"People with diabetes are recognized as having an increased risk of heart failure," Bertoni said. "We sought to better understand why.
We were especially interested in the role atherosclerosis may play."
In a report in the March issue of Diabetes Care, the researchers compared people with diabetes or impaired fasting glucose (which means their blood sugar levels were too high) with those who had normal blood sugar levels.
The investigators particularly looked at the muscle mass of the left ventricle, the part of the heart that pumps the blood through the aorta and out into the circulatory system. They measured the left ventricle itself, not the blood in it.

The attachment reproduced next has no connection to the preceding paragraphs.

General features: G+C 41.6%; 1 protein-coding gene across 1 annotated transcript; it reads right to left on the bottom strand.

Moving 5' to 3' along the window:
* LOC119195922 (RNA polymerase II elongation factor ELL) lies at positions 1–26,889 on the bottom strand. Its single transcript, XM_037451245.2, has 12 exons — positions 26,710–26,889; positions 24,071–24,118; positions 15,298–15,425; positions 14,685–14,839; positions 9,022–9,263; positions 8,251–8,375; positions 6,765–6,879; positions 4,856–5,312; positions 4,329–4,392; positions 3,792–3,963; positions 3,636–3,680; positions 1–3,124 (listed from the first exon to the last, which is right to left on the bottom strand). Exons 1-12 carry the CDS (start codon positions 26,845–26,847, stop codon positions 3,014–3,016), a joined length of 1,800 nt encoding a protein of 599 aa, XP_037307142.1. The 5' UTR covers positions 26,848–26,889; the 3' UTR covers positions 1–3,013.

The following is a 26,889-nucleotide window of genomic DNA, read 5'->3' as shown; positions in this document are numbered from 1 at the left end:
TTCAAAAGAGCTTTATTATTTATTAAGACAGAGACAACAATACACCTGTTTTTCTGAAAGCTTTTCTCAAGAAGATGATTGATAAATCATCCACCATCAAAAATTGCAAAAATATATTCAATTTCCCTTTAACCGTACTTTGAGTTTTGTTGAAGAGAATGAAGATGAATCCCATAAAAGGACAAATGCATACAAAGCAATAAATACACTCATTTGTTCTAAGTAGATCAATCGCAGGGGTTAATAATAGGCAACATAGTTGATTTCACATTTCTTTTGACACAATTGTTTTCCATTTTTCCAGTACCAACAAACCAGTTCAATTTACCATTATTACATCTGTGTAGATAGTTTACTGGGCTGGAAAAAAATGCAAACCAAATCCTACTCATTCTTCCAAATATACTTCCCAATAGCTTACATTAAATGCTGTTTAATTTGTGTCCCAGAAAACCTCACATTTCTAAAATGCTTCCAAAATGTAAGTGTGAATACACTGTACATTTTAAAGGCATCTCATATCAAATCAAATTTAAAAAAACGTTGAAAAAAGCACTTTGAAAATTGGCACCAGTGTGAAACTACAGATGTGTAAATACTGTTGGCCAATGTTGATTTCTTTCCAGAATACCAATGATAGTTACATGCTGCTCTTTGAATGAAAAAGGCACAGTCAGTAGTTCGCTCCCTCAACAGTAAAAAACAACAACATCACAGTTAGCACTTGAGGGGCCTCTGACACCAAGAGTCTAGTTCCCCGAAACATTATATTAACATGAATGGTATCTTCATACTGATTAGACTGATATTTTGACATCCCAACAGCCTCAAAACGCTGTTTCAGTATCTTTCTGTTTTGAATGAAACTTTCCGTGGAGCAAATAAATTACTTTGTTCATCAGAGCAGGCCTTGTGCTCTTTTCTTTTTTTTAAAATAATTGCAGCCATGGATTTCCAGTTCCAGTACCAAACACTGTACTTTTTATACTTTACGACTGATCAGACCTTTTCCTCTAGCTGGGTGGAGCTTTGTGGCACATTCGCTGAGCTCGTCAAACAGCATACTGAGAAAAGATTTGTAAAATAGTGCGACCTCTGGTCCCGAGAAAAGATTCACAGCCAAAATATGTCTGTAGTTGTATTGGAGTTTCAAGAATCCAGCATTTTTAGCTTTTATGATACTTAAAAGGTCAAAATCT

They also measured the volume of the ventricle when filled with blood just before it pumps the blood out. A lower volume indicates less blood is able to enter the ventricle, and suggests increased heart stiffness, said Bertoni.
"Increased left ventricular muscle mass suggests the future possibility of developing heart failure," he said. "We also think that if you have a stiffer heart, that could be an early indication that you have a propensity for developing heart failure."
MESA measured "subclinical" atherosclerosis atherosclerosis that has yet to produce symptoms through CT scans measuring the amount of calcium in the coronary arteries and ultrasound measuring the wall thickness of the carotid artery in the neck. Both are indications of atherosclerosis.